How to Whitewash Wood

Did you notice a beautiful background in yesterday’s photos?

Something other than a messy family room or paint-spattered garage?

I’ll give you another peek:

Whitewashed backdrop 3 - 1

Look at those gorgeous whitewashed boards!

You could create your own photo background, or redo some furniture or even an entire accent wall in a room – it’s THAT easy!

Wanna know how I did it?

First up, I used some more of the amazing aged cedar from Steph (thank you again!), and used my Kreg Jig to screw the pieces together.

Use a Kreg Jig to hold planks of wood solidly and easily.

If you are thinking of trying some DIY projects, I highly recommend the Kreg Jig – it’s really easy to use and makes a really solid joint/connection.

I flipped my boards over and gave it a good sanding at 80 grit and then 180 grit.  I kept a bit of the aged patina, but removed any surface dirt/paint/oils so that my whitewash would soak in nicely.

Whitewashed backdrop - 2

Now just mix your water and paint.  I went with 3 parts water to 1 part (latex) paint – for this I just used a quarter of a tester pot of white.

Making a white wash solution for wood - 3 parts water to 1 part paint.

Stir them together until they are completely combined and then apply to your wood using a paintbrush.

You’ll want to work in sections here, so that the whitewash doesn’t dry before you have a chance to use your cheesecloth.

Applying your white wash solution to wood.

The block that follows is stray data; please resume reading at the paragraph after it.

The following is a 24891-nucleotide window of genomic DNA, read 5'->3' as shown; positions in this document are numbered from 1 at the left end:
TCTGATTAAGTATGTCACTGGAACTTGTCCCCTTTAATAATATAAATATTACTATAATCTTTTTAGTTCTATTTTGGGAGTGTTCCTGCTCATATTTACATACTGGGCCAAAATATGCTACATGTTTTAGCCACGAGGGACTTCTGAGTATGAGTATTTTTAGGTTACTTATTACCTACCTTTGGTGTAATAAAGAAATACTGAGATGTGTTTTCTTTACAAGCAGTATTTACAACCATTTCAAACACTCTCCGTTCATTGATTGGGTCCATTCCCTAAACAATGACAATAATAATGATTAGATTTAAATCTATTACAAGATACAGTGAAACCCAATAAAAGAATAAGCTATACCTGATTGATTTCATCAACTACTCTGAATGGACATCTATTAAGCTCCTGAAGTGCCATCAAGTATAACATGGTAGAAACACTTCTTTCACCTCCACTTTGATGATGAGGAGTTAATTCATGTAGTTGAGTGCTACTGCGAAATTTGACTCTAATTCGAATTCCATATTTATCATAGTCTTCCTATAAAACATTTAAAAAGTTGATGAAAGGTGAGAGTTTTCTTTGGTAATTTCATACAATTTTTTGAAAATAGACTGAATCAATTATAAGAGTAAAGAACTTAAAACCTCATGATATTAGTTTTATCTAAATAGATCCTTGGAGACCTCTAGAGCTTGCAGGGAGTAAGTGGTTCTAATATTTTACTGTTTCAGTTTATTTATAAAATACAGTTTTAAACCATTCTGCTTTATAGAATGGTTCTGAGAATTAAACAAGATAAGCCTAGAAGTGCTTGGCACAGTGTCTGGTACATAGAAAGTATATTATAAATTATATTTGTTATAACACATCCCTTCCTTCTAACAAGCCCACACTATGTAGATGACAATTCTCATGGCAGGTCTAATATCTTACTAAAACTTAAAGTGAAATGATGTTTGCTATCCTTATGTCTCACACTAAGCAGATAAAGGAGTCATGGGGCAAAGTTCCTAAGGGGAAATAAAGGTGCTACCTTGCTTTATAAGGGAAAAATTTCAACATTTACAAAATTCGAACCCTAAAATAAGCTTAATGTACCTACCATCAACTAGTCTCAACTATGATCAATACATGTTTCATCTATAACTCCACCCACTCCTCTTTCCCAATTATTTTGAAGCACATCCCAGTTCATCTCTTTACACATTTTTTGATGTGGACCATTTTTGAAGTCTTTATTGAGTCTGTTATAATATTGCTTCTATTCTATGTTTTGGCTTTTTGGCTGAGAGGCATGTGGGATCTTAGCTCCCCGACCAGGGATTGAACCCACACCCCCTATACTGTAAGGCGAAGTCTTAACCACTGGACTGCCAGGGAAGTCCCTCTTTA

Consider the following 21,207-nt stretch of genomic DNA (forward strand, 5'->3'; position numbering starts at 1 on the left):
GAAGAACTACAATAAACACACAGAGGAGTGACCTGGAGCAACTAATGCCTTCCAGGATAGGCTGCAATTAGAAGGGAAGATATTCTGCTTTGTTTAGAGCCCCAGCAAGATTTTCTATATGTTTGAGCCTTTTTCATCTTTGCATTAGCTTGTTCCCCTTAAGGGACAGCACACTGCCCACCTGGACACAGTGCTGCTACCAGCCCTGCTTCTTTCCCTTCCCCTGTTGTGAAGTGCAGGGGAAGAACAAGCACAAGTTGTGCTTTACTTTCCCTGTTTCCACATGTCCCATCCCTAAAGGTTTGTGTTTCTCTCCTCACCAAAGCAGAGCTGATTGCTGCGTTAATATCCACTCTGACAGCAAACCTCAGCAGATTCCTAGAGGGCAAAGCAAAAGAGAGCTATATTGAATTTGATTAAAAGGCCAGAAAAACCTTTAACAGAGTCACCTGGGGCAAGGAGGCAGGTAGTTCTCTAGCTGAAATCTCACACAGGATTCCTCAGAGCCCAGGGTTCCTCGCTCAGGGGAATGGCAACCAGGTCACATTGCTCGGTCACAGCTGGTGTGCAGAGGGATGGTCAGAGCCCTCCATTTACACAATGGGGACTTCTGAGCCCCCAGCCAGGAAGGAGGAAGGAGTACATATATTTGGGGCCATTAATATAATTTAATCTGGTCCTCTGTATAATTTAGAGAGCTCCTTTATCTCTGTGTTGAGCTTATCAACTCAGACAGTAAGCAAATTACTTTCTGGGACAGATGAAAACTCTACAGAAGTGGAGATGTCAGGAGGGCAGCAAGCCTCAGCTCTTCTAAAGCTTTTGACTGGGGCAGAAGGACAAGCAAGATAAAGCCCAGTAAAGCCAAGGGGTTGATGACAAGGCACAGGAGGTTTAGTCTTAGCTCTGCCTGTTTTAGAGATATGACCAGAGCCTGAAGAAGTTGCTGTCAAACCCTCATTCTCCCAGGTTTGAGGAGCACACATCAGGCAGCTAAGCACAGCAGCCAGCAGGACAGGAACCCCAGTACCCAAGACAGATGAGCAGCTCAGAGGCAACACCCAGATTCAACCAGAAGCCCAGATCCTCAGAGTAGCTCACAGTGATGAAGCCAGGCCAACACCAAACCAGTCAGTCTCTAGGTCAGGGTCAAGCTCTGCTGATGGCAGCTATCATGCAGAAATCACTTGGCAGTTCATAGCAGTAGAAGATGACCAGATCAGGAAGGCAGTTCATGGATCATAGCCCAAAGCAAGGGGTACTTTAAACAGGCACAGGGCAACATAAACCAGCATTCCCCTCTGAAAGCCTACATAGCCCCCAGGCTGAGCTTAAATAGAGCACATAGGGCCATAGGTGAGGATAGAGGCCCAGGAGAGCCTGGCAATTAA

Think of it more as “rubbing your whitewash solution into the wood” than wiping it off.  This will help you to move the paint around to get it into every nook and cranny.

Applying a white wash solution to wood

I’m LOVING it at this point – it’s almost a grey colour and looks SO GOOD!

BUT, I need a backdrop that will make the subject pop, and nothing does that better than white – so once this coat was dry, I added a second and did the same thing;

apply liberally with a paint brush, then rub into the wood with a cheesecloth.

First coat versus second coat of white wash solution.

I went so far as to add one more coat to make it even more white and then lightly sanded it with 220 grit sandpaper so that the elevated grain of the wood would really stand out.

How to white wash wood

I topped it with a single coat of matte varnish and it’s GORGEOUS!

I can totally envision staging Christmas crafts in front of this background!  In fact, this can go the other way and be used for projects with a ‘coastal’ feel in the summer as well.

How to white wash wood to create a photo backdrop

Come on, you wouldn’t know that these apples were sitting in my scruffy workshop would you?

A nice clean background to make my subject really stand out – plus, I don’t have to clean an entire room to get a nice image. lol

 

How to whitewash wood

Still working on photo quality, but that’s a post for another day.

 

Have a great one!

Too funny

I’m skeptical…

 

 

 

 

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2018-06-18T13:41:56-04:00August 19th, 2015|BUILD IT, DIY, REFINISH/REPURPOSE|3 Comments

3 Comments

  1. Emily Marie from A Pop of Red August 19, 2015 at 9:35 pm - Reply

    Thanks for sharing! It makes an amazing backdrop! Also, you photos look great. You are definitely learning photography fast.

    • Shelly @ 100Things2Do.ca August 24, 2015 at 11:50 am - Reply

      Only too 2 years to figure out exposure…. might be another two before I understand shutter speed or ISO. Thanks for your kind words and support!

  2. DIY Wood Lantern September 12, 2015 at 2:00 am - Reply

    […] Just a side note – after staining the lanterns, I went over it again with a whitewash technique to give it a more weathered look.  The whitewash tutorial can be found here. […]

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